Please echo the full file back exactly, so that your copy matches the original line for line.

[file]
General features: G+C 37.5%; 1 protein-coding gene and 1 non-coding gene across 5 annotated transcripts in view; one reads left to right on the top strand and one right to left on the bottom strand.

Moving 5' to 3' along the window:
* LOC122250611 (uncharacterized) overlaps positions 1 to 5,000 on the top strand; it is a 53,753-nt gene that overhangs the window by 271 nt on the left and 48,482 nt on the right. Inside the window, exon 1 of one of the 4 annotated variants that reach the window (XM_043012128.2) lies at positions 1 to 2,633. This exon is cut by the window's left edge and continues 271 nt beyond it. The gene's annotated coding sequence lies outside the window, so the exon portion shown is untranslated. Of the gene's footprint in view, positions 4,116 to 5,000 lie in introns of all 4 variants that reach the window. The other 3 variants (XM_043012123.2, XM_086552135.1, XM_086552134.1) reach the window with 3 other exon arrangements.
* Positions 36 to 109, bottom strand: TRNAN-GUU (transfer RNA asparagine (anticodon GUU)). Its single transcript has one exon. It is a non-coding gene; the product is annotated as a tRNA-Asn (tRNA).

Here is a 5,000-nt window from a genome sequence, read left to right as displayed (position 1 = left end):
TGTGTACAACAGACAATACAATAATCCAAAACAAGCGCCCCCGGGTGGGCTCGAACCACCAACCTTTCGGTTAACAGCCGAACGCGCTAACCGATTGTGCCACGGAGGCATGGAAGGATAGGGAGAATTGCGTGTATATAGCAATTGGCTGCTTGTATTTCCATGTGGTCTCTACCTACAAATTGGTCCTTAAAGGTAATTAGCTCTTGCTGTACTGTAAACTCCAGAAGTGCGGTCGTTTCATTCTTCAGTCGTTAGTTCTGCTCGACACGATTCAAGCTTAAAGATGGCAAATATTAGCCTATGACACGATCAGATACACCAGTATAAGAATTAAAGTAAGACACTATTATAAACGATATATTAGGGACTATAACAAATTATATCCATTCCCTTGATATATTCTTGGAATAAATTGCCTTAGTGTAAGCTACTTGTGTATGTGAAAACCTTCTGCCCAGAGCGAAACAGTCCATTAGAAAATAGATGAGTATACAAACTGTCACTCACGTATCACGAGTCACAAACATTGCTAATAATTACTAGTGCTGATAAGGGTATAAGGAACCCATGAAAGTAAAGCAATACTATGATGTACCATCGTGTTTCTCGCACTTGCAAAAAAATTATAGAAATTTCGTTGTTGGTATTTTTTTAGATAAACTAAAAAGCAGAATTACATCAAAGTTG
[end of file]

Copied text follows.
General features: G+C 37.5%; 1 protein-coding gene and 1 non-coding gene across 5 annotated transcripts in view; one reads left to right on the top strand and one right to left on the bottom strand.

Moving 5' to 3' along the window:
* LOC122250611 (uncharacterized) overlaps positions 1 to 5,000 on the top strand; it is a 53,753-nt gene that overhangs the window by 271 nt on the left and 48,482 nt on the right. Inside the window, exon 1 of one of the 4 annotated variants that reach the window (XM_043012128.2) lies at positions 1 to 2,633. This exon is cut by the window's left edge and continues 271 nt beyond it. The gene's annotated coding sequence lies outside the window, so the exon portion shown is untranslated. Of the gene's footprint in view, positions 4,116 to 5,000 lie in introns of all 4 variants that reach the window. The other 3 variants (XM_043012123.2, XM_086552135.1, XM_086552134.1) reach the window with 3 other exon arrangements.
* Positions 36 to 109, bottom strand: TRNAN-GUU (transfer RNA asparagine (anticodon GUU)). Its single transcript has one exon. It is a non-coding gene; the product is annotated as a tRNA-Asn (tRNA).

Here is a 5,000-nt window from a genome sequence, read left to right as displayed (position 1 = left end):
TGTGTACAACAGACAATACAATAATCCAAAACAAGCGCCCCCGGGTGGGCTCGAACCACCAACCTTTCGGTTAACAGCCGAACGCGCTAACCGATTGTGCCACGGAGGCATGGAAGGATAGGGAGAATTGCGTGTATATAGCAATTGGCTGCTTGTATTTCCATGTGGTCTCTACCTACAAATTGGTCCTTAAAGGTAATTAGCTCTTGCTGTACTGTAAACTCCAGAAGTGCGGTCGTTTCATTCTTCAGTCGTTAGTTCTGCTCGACACGATTCAAGCTTAAAGATGGCAAATATTAGCCTATGACACGATCAGATACACCAGTATAAGAATTAAAGTAAGACACTATTATAAACGATATATTAGGGACTATAACAAATTATATCCATTCCCTTGATATATTCTTGGAATAAATTGCCTTAGTGTAAGCTACTTGTGTATGTGAAAACCTTCTGCCCAGAGCGAAACAGTCCATTAGAAAATAGATGAGTATACAAACTGTCACTCACGTATCACGAGTCACAAACATTGCTAATAATTACTAGTGCTGATAAGGGTATAAGGAACCCATGAAAGTAAAGCAATACTATGATGTACCATCGTGTTTCTCGCACTTGCAAAAAAATTATAGAAATTTCGTTGTTGGTATTTTTTTAGATAAACTAAAAAGCAGAATTACATCAAAGTTG